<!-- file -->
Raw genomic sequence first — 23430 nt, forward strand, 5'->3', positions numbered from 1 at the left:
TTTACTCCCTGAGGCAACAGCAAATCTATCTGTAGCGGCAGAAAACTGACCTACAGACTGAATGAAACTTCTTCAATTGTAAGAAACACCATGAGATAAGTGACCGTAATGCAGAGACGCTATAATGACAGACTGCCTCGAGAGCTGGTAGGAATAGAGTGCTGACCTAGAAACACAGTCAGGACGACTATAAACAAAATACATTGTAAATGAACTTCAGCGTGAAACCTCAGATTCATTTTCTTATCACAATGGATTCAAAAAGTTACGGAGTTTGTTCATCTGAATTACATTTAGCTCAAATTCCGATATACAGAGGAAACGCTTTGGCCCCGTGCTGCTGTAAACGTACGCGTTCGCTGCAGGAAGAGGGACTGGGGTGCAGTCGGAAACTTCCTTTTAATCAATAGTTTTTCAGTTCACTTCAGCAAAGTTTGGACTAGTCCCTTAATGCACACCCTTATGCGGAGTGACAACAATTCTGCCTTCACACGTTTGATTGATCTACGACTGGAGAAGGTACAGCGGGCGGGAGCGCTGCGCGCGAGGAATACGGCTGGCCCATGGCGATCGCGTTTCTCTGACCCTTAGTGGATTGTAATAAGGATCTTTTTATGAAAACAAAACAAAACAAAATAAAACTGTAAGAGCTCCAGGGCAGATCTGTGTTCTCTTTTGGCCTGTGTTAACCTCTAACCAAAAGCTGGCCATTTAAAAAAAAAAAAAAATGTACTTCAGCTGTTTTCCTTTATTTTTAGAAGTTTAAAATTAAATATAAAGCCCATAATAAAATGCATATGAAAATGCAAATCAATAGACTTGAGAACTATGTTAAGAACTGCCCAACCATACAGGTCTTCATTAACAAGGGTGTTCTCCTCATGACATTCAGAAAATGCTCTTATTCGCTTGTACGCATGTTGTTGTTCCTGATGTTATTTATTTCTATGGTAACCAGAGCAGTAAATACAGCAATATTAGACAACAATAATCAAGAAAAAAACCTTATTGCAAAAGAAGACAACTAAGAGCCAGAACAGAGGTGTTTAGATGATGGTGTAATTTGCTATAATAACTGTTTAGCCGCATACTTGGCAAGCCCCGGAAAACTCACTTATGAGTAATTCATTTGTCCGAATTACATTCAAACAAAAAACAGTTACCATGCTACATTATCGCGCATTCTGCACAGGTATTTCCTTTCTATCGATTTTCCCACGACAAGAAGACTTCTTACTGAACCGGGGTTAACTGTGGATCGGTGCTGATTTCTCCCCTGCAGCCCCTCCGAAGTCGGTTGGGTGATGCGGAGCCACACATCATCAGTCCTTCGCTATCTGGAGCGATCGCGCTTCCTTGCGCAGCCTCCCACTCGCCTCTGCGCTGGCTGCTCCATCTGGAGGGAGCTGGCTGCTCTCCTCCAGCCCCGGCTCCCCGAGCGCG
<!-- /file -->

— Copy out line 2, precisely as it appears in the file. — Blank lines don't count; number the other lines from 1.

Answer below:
TTTACTCCCTGAGGCAACAGCAAATCTATCTGTAGCGGCAGAAAACTGACCTACAGACTGAATGAAACTTCTTCAATTGTAAGAAACACCATGAGATAAGTGACCGTAATGCAGAGACGCTATAATGACAGACTGCCTCGAGAGCTGGTAGGAATAGAGTGCTGACCTAGAAACACAGTCAGGACGACTATAAACAAAATACATTGTAAATGAACTTCAGCGTGAAACCTCAGATTCATTTTCTTATCACAATGGATTCAAAAAGTTACGGAGTTTGTTCATCTGAATTACATTTAGCTCAAATTCCGATATACAGAGGAAACGCTTTGGCCCCGTGCTGCTGTAAACGTACGCGTTCGCTGCAGGAAGAGGGACTGGGGTGCAGTCGGAAACTTCCTTTTAATCAATAGTTTTTCAGTTCACTTCAGCAAAGTTTGGACTAGTCCCTTAATGCACACCCTTATGCGGAGTGACAACAATTCTGCCTTCACACGTTTGATTGATCTACGACTGGAGAAGGTACAGCGGGCGGGAGCGCTGCGCGCGAGGAATACGGCTGGCCCATGGCGATCGCGTTTCTCTGACCCTTAGTGGATTGTAATAAGGATCTTTTTATGAAAACAAAACAAAACAAAATAAAACTGTAAGAGCTCCAGGGCAGATCTGTGTTCTCTTTTGGCCTGTGTTAACCTCTAACCAAAAGCTGGCCATTTAAAAAAAAAAAAAAATGTACTTCAGCTGTTTTCCTTTATTTTTAGAAGTTTAAAATTAAATATAAAGCCCATAATAAAATGCATATGAAAATGCAAATCAATAGACTTGAGAACTATGTTAAGAACTGCCCAACCATACAGGTCTTCATTAACAAGGGTGTTCTCCTCATGACATTCAGAAAATGCTCTTATTCGCTTGTACGCATGTTGTTGTTCCTGATGTTATTTATTTCTATGGTAACCAGAGCAGTAAATACAGCAATATTAGACAACAATAATCAAGAAAAAAACCTTATTGCAAAAGAAGACAACTAAGAGCCAGAACAGAGGTGTTTAGATGATGGTGTAATTTGCTATAATAACTGTTTAGCCGCATACTTGGCAAGCCCCGGAAAACTCACTTATGAGTAATTCATTTGTCCGAATTACATTCAAACAAAAAACAGTTACCATGCTACATTATCGCGCATTCTGCACAGGTATTTCCTTTCTATCGATTTTCCCACGACAAGAAGACTTCTTACTGAACCGGGGTTAACTGTGGATCGGTGCTGATTTCTCCCCTGCAGCCCCTCCGAAGTCGGTTGGGTGATGCGGAGCCACACATCATCAGTCCTTCGCTATCTGGAGCGATCGCGCTTCCTTGCGCAGCCTCCCACTCGCCTCTGCGCTGGCTGCTCCATCTGGAGGGAGCTGGCTGCTCTCCTCCAGCCCCGGCTCCCCGAGCGCG